On Nov. 18, festivities took place at the University of Saskatchewan Place Riel Student Centre to celebrate initiatives towards a greater collaboration between the university and Métis Nation–
At the event, MN-S President Glen McCallum, MN-S Education Minister Earl Cook and U of S President Peter Stoicheff signed a Memorandum of Understanding, followed by the first on-campus Métis flag raising in front of the Thorvaldson Building.
Additionally, the Saskatchewan Urban Native Teacher Education Program student council organized a display next to the Louis Riel plaque in Place Riel, showcasing posters to learn about his impact on Canadian history and offering free tea and bannock.
The MOU commits the university to improving educational opportunities for Métis people and increasing their presence on all levels at campus, as Stoicheff explains at the event.
“These are not just words that are spoken at meetings behind closed doors,” Stoicheff said. “When we sign an MOU, it is because we are making a public declaration of commitment. To listen, to learn from and to work with Indigenous peoples.”
In the last year, there has been a seven per cent increase of self-declared Indigenous students at the university. Of the 3,400 Indigenous students enrolled at the U of S, 38 per cent of them self-identify as Métis. Stoicheff says that part of the university’s commitment is to improve Indigenous students’ completion rates.
“I do quote the number because our intention — and that’s part of what’s embedded in this MOU that we’re about to sign — is that those students are supported for success and that the retention rate and graduation rates for Indigenous students are exactly the same as they are for non-Indigenous students,” Stoicheff said.
Autumn LaRose-Smith, vice-president student affairs of the U of S Students’ Union and fourth-year SUNTEP student, was the one to reach out to SUNTEP and suggest that they hold the event in Place Riel in celebration of Louis Riel Day.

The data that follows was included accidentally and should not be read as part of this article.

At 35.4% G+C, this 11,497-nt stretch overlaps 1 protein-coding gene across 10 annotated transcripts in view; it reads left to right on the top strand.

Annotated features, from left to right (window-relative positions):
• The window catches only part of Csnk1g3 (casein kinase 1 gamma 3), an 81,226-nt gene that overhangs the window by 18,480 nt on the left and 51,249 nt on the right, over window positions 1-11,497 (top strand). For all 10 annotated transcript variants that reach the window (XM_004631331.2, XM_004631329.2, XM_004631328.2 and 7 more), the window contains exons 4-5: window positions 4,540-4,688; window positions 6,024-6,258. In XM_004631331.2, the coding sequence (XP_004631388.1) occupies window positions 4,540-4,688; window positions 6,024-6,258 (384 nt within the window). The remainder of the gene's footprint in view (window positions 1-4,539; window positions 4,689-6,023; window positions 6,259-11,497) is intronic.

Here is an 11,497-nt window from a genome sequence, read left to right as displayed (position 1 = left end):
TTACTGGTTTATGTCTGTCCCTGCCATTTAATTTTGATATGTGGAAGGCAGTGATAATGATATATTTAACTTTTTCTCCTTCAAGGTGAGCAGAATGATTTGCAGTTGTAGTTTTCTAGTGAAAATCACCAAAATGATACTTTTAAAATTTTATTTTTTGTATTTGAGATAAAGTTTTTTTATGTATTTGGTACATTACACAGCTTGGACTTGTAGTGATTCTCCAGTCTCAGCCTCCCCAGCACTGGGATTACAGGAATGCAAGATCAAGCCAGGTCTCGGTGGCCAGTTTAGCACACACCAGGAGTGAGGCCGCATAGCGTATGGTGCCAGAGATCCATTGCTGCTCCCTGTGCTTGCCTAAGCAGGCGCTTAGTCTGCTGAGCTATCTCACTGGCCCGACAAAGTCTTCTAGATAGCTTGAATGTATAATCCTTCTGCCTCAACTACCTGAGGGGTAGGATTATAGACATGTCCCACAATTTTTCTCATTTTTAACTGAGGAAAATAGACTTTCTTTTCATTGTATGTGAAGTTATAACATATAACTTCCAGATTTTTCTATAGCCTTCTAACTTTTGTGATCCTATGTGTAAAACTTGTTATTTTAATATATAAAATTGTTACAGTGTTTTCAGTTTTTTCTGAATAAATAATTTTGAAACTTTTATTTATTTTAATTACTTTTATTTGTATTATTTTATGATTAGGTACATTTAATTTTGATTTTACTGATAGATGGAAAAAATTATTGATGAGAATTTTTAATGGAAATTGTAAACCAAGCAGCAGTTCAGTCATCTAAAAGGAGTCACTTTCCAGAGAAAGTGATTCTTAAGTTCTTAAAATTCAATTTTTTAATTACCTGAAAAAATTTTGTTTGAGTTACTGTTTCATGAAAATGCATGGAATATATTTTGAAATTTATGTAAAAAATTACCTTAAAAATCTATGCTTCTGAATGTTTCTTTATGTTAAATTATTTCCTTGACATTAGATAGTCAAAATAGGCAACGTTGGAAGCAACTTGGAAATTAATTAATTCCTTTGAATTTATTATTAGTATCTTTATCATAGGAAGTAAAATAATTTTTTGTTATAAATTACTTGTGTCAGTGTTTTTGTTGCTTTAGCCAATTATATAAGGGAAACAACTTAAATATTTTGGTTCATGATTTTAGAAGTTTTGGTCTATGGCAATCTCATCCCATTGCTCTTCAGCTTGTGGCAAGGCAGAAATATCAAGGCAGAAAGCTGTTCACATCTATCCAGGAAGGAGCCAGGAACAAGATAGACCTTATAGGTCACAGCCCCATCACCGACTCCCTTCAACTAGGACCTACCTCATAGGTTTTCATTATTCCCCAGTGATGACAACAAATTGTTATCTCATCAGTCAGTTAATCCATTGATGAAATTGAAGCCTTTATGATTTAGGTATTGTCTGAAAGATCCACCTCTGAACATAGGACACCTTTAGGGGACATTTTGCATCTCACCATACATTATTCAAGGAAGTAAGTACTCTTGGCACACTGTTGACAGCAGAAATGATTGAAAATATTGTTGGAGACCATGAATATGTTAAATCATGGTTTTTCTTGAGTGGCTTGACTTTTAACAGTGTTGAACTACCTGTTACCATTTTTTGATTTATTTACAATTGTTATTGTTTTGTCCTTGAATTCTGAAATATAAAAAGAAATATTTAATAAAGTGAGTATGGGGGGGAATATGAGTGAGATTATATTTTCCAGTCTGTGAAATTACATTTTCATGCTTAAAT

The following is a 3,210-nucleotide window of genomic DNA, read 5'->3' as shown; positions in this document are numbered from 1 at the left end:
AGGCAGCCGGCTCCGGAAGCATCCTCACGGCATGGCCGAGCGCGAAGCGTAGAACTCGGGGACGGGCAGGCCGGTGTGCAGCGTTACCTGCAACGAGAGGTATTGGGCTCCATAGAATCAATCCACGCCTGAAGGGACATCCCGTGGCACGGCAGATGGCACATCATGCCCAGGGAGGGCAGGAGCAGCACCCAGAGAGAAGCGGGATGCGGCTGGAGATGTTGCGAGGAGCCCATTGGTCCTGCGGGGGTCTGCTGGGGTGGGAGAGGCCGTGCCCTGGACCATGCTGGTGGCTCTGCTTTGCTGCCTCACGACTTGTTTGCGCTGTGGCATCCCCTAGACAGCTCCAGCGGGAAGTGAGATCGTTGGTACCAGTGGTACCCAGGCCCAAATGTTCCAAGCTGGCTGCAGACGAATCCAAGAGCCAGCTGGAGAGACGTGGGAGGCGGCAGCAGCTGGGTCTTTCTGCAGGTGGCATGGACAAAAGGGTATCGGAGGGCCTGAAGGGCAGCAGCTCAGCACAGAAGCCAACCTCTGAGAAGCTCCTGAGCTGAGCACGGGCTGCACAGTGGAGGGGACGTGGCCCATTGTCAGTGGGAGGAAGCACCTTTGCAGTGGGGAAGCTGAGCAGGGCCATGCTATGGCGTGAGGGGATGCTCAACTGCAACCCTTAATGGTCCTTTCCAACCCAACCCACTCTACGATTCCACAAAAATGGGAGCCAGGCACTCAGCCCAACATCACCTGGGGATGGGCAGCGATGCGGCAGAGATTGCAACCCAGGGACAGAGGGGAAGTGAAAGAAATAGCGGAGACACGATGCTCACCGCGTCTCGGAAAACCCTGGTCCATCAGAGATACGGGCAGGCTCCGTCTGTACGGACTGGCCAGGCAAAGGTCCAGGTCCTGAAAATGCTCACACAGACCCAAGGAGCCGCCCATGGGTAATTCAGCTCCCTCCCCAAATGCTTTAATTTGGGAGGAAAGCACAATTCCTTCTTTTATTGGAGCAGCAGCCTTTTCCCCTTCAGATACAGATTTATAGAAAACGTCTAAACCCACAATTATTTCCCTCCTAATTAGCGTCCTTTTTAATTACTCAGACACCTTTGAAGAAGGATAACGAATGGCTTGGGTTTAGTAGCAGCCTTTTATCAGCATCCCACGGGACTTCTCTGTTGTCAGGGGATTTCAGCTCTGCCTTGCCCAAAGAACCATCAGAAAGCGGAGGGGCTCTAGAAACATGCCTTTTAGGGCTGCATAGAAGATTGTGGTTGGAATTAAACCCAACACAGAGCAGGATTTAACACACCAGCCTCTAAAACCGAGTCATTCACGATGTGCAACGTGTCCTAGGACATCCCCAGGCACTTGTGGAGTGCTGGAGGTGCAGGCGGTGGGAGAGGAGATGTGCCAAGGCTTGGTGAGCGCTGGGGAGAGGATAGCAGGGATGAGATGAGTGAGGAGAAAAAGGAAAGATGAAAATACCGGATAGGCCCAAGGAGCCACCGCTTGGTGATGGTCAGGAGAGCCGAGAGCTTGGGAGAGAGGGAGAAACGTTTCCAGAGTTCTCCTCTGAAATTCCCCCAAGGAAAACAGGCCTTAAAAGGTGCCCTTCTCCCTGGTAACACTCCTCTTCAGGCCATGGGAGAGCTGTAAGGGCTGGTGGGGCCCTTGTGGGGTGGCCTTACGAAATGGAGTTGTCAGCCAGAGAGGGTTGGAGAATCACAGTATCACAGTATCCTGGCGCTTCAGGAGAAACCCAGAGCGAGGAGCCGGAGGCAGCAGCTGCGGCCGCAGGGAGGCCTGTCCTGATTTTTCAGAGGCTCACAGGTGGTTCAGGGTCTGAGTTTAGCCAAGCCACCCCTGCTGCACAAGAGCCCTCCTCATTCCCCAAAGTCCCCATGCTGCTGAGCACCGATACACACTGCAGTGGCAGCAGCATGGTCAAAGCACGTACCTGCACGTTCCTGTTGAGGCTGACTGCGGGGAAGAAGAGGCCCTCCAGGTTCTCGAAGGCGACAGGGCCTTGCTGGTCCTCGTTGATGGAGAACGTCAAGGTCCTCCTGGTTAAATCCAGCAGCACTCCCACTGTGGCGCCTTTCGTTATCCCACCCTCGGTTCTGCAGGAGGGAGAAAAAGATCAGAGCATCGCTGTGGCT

“I think it’s really important because Louis Riel specifically had such a huge impact within Canadian history, and within Métis history and culture. And it’s not often taught about,” LaRose-Smith said.
The SUNTEP student council members’ display was a successful educational campaign for people to learn more about Louis Riel and the Métis Nation, according to LaRose-Smith, who highlights the importance of providing opportunities for Métis people to learn about their culture and history.
“Growing up, I always knew that I was Métis. It wasn’t something that was hidden in my household. But at the same time, I didn’t really know what that meant,” LaRose-Smith said. “I had grown up volunteering and working for the Métis local and I had attended cultural events. But I was never really given those cultural teachings that I deeply craved.”
LaRose-Smith says that the U of S’s public commitment will ensure that their promise of Indigenizing the university is upheld. As the MOU was signed by the university in partnership with MN-S, she is pleased with the spirit of collaboration surrounding the event.
“The MOU was just recognizing that the strong partnership that they plan to have between the Métis Nation-Saskatchewan and the university to make sure that they are upholding their promise with Indigenizing the university,” LaRose-Smith said.
“Why have 10 people doing the same thing when we could just work together and create something wonderful?”
Sophia Lagimodiere/ Outreach Director
Photos: Victoria Becker/ Photo Editor